None of that happens in images of Dotombori food, nor in its unchewable acrylic models. One wonders if the culture of lifeless, too-perfect plastic fakery has given the Japanese foodie low standards of edible allure. This Korean BBQ can make even steak look blah. Let me repeat: steak.
A prominent chain of ramen restaurants gave up on the giant ingredient schtick. Since an enormous noodle would look as appetising as a radiator hose, Kinryu Ramen opted for a dragon—in deference, one assumes, to the Chinese origin of the dish.
In Japan, ramen means drinking food. Water to rehydrate you, oil to line your stomach, and carbs to soak up the next beer. Kinryu has perfected the art of drunk-wrangling; they serve their customers on the street, where the lads can happily puke, smoke, and text their impatient, stood-up girlfriends.
The Dotombori feels fast, loud and chaotic. Precisely the sort of place you don't want to eat a dish that requires the chef's utmost concentration, lest it kill you. That's the deadly puffer-fish of the genus Takifugu, or river pig—better known simply as fugu.
On the Dotonbori, fast-fugu joints abound. This McFugu restaurant is called Zuboraya, identified by its beloved fishy mascot Ronald McRespiratoryparalysis.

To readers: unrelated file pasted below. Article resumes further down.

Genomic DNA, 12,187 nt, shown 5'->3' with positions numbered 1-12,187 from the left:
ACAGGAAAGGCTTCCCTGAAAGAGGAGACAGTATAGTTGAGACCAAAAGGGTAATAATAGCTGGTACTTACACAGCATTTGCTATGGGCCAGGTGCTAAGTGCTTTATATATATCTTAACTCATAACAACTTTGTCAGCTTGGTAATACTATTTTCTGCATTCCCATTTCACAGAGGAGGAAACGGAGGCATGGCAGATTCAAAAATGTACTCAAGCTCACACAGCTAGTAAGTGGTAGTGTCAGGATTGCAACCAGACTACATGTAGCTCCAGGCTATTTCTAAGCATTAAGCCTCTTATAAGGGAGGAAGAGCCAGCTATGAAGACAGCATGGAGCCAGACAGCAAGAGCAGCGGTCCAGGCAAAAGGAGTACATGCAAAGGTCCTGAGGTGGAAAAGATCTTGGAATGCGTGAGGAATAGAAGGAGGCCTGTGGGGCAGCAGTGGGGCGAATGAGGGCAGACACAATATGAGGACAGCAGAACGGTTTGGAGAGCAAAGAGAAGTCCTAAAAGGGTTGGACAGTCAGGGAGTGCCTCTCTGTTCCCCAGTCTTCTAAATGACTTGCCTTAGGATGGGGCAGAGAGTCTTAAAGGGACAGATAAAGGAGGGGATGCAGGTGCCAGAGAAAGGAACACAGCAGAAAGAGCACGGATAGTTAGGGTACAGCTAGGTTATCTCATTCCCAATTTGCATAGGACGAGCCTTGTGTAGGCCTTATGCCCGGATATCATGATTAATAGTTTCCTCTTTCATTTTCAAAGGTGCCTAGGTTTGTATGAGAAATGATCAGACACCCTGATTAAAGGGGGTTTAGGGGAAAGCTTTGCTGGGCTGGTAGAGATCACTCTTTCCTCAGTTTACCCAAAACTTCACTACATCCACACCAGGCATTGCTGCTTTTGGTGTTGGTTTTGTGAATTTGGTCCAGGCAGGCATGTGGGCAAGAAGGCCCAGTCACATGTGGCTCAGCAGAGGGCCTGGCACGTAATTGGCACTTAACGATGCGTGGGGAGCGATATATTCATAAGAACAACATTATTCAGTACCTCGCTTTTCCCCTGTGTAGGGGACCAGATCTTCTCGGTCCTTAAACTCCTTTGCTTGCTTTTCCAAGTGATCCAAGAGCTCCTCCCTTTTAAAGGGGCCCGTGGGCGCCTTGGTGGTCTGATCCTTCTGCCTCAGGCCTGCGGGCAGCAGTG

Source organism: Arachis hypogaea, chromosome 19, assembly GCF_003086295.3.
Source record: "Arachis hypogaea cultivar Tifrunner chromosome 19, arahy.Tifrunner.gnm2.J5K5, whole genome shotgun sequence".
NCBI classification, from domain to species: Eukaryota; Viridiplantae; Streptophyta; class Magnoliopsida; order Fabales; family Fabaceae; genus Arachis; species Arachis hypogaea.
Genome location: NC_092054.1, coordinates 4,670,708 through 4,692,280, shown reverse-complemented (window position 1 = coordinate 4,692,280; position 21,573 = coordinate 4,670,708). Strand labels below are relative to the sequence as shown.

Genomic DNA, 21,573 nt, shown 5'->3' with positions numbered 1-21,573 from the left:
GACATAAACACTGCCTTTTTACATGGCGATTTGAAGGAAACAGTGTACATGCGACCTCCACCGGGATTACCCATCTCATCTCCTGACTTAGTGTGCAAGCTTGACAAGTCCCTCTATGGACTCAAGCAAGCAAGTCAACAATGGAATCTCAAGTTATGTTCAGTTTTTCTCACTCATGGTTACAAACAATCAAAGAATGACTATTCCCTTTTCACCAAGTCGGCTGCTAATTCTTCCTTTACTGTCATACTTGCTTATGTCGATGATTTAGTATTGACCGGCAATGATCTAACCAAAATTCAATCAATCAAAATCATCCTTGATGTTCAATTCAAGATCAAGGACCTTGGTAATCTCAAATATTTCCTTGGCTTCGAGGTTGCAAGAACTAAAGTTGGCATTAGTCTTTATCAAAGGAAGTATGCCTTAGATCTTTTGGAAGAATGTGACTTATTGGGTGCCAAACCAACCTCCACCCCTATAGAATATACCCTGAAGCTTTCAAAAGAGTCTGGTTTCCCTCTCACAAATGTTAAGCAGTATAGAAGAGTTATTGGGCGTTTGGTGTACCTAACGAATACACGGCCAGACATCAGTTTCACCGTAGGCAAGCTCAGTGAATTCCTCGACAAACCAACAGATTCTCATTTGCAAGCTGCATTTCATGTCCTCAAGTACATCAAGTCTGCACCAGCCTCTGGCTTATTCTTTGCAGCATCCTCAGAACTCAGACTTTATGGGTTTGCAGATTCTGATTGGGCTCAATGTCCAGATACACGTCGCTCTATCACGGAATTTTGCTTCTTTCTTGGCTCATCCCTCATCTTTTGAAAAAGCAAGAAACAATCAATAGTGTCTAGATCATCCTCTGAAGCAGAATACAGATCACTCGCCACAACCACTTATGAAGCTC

Thrillseekers maintain fugu is best enjoyed as sashimi—thinly sliced raw pieces served with wasabi and soy—in such quantities that your lips feel dead, but your lungs still work. Brave foodblogger Chinito found that his visit to Zuboraya left him with a working tongue, but shaky legs which recovered in time for dessert. Personally, I prefer getting shaky legs via beer—the safe alternative.
This Osaka institution has been numbing customers since 1920, so I guess their attrition rate remains acceptable. In the local Osaka dialect, zuboraya means loose, casual, or sloppy. Never had a hankering to try the deadly delicacy, but if I did, it would be in a restaurant that looked nervous, uptight, and expensive.
Sensing that I was a little overwhelmed by the food-circus, my husband led us into the most ancient part of the Dotombori. The ruckus gave way to peaceful, metre-wide streets.
The bars and restaurants, though busy, were smaller and more exclusive. Such small restaurants in Japan often cater to a select, regular clientele; one really needs to be introduced by a standing patron to earn a full welcome There's a word in Japanese for a first-time restaurant visitor: Ichigen. The word smells of gauche.
Religious artefacts began to appear. It suggested we were approaching a shrine.